Legislators spent an hour debating danger signs on cocoa bean mulch.
With less than two weeks left to reconcile a $4.6 billion budget deficit, lawmakers spent an hour Tuesday debating yet another urgent and divisive question: Can dogs read?
A bill that would require retailers to post notices that cocoa bean mulch can be dangerous to pets brought howls of indignation about overweening government and stories about the time Fido or Felix got sick from eating the wrong thing.
The problem: Dogs can get sick from eating cocoa bean shells, which are growing in popularity as a landscaping mulch.
A constituent of Minneapolis DFLer Frank Hornstein came to him this year after the death of the family Labrador retriever. Hornstein offered legislation on the House floor Tuesday directing retailers to put up a sign indicating that cocoa bean shell mulch could be hazardous to pets if eaten.
Fangs started to show when Delano Republican Tom Emmer wondered what language the signs would be written in. Told by Hornstein, whose family dog is a Cockapoo, that the signs would be in English, Emmer scoffed: "I'm very concerned because I don't believe the dog can read that," he said.
Rep. Dean Urdahl, R-Grove City, made it personal, talking about how his German shorthair pointer, Slim, became ill after eating the mulch.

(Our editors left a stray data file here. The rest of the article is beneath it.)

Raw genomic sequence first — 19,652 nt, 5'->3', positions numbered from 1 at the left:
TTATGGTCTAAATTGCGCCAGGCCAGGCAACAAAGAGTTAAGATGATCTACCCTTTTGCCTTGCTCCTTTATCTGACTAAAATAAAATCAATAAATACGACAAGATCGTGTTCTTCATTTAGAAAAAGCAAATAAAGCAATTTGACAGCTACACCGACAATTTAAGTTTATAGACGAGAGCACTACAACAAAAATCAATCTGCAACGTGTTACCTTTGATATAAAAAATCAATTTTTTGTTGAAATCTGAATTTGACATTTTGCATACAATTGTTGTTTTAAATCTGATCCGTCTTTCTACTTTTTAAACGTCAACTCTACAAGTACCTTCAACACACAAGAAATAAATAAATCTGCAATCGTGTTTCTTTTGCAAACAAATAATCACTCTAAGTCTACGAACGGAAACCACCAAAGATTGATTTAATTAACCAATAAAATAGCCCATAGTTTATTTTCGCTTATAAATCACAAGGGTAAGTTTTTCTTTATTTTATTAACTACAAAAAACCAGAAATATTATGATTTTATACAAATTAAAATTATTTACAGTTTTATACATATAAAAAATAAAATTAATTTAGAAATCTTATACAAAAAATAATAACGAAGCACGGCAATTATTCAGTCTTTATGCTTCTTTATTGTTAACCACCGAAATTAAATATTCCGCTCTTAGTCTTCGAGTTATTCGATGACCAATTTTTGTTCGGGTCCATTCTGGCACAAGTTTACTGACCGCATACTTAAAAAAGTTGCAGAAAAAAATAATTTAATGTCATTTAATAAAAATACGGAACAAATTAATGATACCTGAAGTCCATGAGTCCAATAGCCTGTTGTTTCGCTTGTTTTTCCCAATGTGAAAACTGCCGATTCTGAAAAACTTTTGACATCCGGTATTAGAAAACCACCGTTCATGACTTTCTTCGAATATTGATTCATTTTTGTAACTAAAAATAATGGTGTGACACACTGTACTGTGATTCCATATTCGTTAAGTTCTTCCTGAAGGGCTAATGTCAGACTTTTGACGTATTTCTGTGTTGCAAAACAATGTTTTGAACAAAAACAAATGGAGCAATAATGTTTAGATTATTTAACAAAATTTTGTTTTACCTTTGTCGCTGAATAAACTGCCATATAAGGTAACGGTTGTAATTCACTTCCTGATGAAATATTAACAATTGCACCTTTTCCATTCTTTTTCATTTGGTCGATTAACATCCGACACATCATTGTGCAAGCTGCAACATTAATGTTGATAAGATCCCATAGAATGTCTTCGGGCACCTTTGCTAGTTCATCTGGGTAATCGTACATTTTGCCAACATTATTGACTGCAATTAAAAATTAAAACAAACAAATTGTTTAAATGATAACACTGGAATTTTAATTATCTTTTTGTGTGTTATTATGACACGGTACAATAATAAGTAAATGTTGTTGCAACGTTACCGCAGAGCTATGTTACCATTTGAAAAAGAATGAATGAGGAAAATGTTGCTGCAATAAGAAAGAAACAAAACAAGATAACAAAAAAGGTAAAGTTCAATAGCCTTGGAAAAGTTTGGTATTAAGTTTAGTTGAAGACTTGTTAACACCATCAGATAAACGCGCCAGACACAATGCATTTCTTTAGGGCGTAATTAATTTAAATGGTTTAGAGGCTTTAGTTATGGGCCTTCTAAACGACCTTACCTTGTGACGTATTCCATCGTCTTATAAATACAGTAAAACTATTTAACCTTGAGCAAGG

"All this says is put a sign up. Vote on this for Slim and the other dogs in Minnesota. Let's pass Slim's Law," he pleaded.
Rep. Joe Hoppe, R-Chaska, the owner of a yellow lab, worried about "government overreach," asking if warning labels should be put on boxes of Cocoa Puffs cereal. Sauk Rapids Republican Dan Severson said that his lab got sick after eating oleander and the family cat was put down after eating Easter lily.
"Labs will eat anything," he said.
Rep. Steve Drazkowski, R-Wabasha, noted the world is full of dangers for dogs -- from antifreeze to cars. "Big dogs are detrimental to little dogs. How long are we going to take this nanny state and waste our time?" he asked.
While the debate raged around him, Rep. Rob Eastlund, R-Cambridge, searched the Internet, Googling "cocoa bean shell mulch" and "dogs." He dug up the fact that 98 percent of dogs won't eat cocoa bean shells to begin with and only half of that 2 percent get sick from them.
A frustrated Rep. Mark Buesgens, R-Jordan, extended the debate by lamenting that the debate was being extended in the face of a massive budget deficit.
"I don't know, maybe that dog had a happy ending," he whimpered.
The bill passed by a whisker, 68-63. Having already passed in the Senate, it goes to Gov. Tim Pawlenty for his signature. A Pawlenty spokesman said his office has not taken a position on the bill.
Mark Brunswick • 651-222-1636